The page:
U.S. Attorney Josh Minkler has announced that two men are facing federal charges for their role in stealing Humvee vehicles that were meant to be destroyed and sold for scrap.
Richard S. Treloar, 63, St. Louis, Missouri, faces seven counts of conversion of government property and seven counts of false statements; co-defendant Mark W. Collier 52, Bedford, Indiana, faces seven counts of false statements.
“Theft, waste, fraud and abuse of government funds and equipment is never acceptable,” said Minkler. “When it involves stealing from our military, it is a particularly egregious offense and those responsible will be held accountable.”
Treloar owned a St. Louis based company called Treloar Enterprises International, Inc. (TEI) which contracted with the Department of Defense’s Defense Logistics Agency (DLA) to demilitarize military vehicles, mostly High Mobility Multipurpose Wheeled Vehicles commonly known as Humvees. The Humvee is a four-wheel drive military light truck capable of being outfitted with armor, ballistic glass and high-powered weapons and is currently being used in the Iraq and Afghanistan theaters.
As part of Treloar’s contract with DLA, his company was responsible for demilitarizing the Humvees which would include eliminating the functional capabilities and inherent design features of vehicles. In many cases, that included the total destruction of the Humvee. When the Humvees were demilitarized, both Treloar and Collier verified in writing that the process had been completed.
From January 2014, through November 2015, TEI took delivery of all Humvees from Naval Support Activity Crane (Crane) which is located in Southern Indiana. To facilitate the contract, TEI opened a facility in nearby Spencer, Indiana, where the purported demilitarization took place. The indictment alleges Treloar converted at least seven fully armored Humvees for his own use and sold or attempted to sell them for his own benefit. The value of the Humvees was over $589,000. Both defendants also certified that each and every Humvee was demilitarized, when in fact they were not.
This case was investigated by DoD’s Office of Inspector General-Defense Criminal Investigative Service, Naval Criminal Investigative Services, and Defense Logistics Agency’s Office of the Inspector General.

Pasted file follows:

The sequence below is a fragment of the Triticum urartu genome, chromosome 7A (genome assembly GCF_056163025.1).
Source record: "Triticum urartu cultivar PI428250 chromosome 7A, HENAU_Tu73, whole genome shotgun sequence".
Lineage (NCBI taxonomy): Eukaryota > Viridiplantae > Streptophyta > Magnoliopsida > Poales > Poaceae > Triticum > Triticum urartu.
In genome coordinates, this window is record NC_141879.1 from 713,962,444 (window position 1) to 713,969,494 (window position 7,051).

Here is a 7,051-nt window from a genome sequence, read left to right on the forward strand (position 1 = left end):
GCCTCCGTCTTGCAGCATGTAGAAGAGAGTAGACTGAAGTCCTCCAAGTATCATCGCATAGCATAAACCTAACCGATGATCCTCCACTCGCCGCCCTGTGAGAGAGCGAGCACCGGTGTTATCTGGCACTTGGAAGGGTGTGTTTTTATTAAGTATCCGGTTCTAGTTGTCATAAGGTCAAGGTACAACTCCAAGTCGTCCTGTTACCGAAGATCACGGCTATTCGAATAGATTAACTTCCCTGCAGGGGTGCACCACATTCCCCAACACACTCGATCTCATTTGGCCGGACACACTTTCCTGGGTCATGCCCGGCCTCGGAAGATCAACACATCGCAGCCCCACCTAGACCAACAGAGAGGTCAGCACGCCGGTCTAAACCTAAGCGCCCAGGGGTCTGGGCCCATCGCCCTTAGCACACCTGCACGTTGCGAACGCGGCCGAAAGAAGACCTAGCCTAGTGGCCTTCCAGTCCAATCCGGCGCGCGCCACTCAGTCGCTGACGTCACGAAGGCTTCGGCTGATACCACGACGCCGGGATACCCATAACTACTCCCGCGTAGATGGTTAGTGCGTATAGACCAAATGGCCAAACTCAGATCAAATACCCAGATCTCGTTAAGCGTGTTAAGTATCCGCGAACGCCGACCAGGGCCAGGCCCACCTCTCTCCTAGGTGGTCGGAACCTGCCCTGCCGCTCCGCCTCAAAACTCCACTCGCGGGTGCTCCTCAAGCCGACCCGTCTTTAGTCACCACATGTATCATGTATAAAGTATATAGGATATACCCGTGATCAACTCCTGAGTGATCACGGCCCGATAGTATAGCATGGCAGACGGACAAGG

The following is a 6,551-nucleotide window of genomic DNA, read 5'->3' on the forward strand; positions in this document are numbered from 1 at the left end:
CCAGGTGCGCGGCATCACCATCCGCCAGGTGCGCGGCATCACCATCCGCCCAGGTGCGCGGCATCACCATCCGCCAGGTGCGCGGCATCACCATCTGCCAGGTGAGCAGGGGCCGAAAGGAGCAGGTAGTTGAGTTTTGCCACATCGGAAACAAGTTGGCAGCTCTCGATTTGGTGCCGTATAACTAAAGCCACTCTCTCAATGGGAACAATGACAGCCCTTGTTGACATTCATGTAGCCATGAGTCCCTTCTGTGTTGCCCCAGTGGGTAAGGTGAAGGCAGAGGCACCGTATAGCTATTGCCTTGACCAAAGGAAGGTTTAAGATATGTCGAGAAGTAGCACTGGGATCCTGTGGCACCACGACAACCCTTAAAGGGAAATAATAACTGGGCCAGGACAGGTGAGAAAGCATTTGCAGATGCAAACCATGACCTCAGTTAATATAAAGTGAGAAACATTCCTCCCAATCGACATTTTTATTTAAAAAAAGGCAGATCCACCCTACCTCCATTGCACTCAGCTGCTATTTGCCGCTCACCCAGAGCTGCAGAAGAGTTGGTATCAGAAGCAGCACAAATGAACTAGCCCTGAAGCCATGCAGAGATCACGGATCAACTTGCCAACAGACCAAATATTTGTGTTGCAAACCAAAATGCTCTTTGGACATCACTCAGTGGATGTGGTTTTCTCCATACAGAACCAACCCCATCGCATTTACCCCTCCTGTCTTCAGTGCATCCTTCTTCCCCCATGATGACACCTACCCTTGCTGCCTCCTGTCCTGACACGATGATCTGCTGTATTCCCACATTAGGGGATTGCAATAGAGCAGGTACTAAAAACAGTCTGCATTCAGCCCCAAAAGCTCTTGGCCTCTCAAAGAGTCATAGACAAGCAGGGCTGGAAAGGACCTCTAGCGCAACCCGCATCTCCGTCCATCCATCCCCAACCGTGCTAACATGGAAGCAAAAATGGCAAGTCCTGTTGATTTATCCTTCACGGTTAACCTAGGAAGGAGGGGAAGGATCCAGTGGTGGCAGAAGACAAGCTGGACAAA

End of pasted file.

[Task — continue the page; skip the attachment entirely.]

“Today’s indictments demonstrate the commitment of the Defense Criminal Investigative Service and its law enforcement partners to protect the integrity of all Department of Defense programs,” said Special Agent in Charge John F. Khin, Southeast Field Office. “DCIS’ efforts in this investigation mitigated further significant loss and waste of taxpayer dollars from this fraudulent scheme.”
“Not only is fraud of this type a serious financial crime, the equipment involved is concerning,” said Mike Wiest, Special Agent in Charge of the NCIS Southeast Field Office. “There are no legitimate civilian uses for an armored military vehicle. NCIS will continue to work with our law enforcement partners to hold accountable those who siphon resources away from America’s warfighters.”
Assistant U.S. Attorney Bradley P. Shepard who is prosecuting this case for the government, said Treloar faces up to 10 years’ imprisonment on each count of conversion of government property and Collier faces up to five years’ imprisonment on each count of false statements.
An indictment is only a charge and not evidence of guilt. All defendants are presumed innocent until proven otherwise in federal court.
In October 2017, U.S. Attorney Josh J. Minkler announced a Strategic Plan designed to shape and strengthen the District’s response to its most significant public safety challenges. This prosecution demonstrates the Office’s firm commitment to prosecuting complex, large-scale fraud schemes, particularly those that exploit positions of trust.